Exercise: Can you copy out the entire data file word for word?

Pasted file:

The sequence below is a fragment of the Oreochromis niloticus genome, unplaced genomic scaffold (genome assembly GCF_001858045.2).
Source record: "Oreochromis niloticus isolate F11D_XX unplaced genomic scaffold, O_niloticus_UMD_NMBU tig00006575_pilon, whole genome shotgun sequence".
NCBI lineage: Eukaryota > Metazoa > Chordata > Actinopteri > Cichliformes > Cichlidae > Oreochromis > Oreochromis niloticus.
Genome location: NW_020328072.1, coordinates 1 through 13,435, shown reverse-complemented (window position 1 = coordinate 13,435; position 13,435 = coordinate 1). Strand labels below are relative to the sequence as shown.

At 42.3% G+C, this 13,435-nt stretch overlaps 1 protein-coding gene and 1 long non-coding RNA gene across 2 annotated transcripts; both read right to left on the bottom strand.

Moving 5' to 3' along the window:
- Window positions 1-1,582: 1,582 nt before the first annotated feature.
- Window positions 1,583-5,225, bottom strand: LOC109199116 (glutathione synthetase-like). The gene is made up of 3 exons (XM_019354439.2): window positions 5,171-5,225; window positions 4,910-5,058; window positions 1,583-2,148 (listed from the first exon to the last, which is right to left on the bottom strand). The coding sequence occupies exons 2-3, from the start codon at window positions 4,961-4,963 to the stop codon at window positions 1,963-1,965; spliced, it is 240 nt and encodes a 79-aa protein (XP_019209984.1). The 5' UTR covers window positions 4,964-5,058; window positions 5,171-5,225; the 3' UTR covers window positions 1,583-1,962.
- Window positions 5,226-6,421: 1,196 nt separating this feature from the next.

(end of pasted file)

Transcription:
The sequence below is a fragment of the Oreochromis niloticus genome, unplaced genomic scaffold (genome assembly GCF_001858045.2).
Source record: "Oreochromis niloticus isolate F11D_XX unplaced genomic scaffold, O_niloticus_UMD_NMBU tig00006575_pilon, whole genome shotgun sequence".
NCBI lineage: Eukaryota > Metazoa > Chordata > Actinopteri > Cichliformes > Cichlidae > Oreochromis > Oreochromis niloticus.
Genome location: NW_020328072.1, coordinates 1 through 13,435, shown reverse-complemented (window position 1 = coordinate 13,435; position 13,435 = coordinate 1). Strand labels below are relative to the sequence as shown.

At 42.3% G+C, this 13,435-nt stretch overlaps 1 protein-coding gene and 1 long non-coding RNA gene across 2 annotated transcripts; both read right to left on the bottom strand.

Moving 5' to 3' along the window:
- Window positions 1-1,582: 1,582 nt before the first annotated feature.
- Window positions 1,583-5,225, bottom strand: LOC109199116 (glutathione synthetase-like). The gene is made up of 3 exons (XM_019354439.2): window positions 5,171-5,225; window positions 4,910-5,058; window positions 1,583-2,148 (listed from the first exon to the last, which is right to left on the bottom strand). The coding sequence occupies exons 2-3, from the start codon at window positions 4,961-4,963 to the stop codon at window positions 1,963-1,965; spliced, it is 240 nt and encodes a 79-aa protein (XP_019209984.1). The 5' UTR covers window positions 4,964-5,058; window positions 5,171-5,225; the 3' UTR covers window positions 1,583-1,962.
- Window positions 5,226-6,421: 1,196 nt separating this feature from the next.